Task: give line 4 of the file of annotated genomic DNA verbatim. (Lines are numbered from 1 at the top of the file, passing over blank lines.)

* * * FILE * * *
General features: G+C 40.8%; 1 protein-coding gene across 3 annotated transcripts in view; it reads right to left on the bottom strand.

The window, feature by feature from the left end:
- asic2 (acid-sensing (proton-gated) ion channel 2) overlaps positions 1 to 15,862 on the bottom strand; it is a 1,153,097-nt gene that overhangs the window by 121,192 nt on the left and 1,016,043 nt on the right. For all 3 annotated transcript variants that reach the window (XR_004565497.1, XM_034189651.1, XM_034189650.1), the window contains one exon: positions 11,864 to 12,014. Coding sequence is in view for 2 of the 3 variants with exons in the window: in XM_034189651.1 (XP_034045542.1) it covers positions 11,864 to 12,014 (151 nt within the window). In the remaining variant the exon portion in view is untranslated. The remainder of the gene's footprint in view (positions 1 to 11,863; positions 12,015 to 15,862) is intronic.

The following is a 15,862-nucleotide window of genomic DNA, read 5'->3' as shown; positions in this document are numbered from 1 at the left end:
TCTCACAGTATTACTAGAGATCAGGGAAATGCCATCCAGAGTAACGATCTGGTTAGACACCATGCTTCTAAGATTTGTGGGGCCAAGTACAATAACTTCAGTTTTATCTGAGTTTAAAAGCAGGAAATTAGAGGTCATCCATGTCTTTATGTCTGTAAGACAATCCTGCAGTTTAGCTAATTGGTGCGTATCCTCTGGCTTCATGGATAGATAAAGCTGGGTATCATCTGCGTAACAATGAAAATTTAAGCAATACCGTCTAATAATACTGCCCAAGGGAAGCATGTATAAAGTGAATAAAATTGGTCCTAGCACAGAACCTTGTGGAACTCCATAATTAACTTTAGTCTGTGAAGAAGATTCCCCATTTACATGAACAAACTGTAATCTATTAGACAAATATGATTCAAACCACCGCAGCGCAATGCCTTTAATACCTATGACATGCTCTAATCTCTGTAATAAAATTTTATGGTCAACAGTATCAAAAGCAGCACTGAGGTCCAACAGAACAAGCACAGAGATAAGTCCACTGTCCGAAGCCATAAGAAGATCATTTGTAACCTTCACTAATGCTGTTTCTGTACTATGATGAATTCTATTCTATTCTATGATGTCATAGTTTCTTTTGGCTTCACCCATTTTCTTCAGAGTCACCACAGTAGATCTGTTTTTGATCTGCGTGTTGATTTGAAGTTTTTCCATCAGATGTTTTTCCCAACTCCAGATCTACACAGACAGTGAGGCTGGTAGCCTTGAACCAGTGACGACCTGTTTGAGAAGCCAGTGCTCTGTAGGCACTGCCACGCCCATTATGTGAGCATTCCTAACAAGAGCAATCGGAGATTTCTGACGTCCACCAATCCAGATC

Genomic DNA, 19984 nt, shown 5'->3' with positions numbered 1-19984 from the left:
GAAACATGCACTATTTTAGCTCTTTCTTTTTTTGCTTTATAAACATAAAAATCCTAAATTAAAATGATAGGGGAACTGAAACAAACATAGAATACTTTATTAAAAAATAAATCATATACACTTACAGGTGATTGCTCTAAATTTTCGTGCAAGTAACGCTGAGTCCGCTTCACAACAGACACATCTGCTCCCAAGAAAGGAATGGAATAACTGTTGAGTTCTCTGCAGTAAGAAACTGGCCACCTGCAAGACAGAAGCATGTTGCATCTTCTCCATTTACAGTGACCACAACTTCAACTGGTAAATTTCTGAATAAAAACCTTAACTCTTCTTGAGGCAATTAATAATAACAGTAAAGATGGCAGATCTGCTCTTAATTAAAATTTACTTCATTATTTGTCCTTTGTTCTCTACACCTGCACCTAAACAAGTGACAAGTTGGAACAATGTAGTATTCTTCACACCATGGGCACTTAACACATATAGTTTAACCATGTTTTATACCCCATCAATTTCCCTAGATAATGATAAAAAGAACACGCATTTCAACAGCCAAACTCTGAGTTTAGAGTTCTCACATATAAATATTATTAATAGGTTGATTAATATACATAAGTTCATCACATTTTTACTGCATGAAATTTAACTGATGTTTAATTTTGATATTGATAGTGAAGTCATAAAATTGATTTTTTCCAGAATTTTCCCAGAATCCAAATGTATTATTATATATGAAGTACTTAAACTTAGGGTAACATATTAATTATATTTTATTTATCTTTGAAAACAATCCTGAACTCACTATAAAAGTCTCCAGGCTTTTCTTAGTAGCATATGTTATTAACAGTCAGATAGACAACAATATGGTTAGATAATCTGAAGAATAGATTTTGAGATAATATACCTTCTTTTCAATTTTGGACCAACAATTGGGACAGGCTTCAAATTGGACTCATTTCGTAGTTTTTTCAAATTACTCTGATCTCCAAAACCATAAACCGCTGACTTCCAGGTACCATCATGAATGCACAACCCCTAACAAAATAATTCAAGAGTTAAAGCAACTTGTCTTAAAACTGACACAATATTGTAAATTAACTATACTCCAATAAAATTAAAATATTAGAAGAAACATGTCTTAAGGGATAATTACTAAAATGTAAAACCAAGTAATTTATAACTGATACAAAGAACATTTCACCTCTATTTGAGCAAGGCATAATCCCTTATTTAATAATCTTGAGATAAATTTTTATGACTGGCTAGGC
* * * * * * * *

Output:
The following is a 15,862-nucleotide window of genomic DNA, read 5'->3' as shown; positions in this document are numbered from 1 at the left end: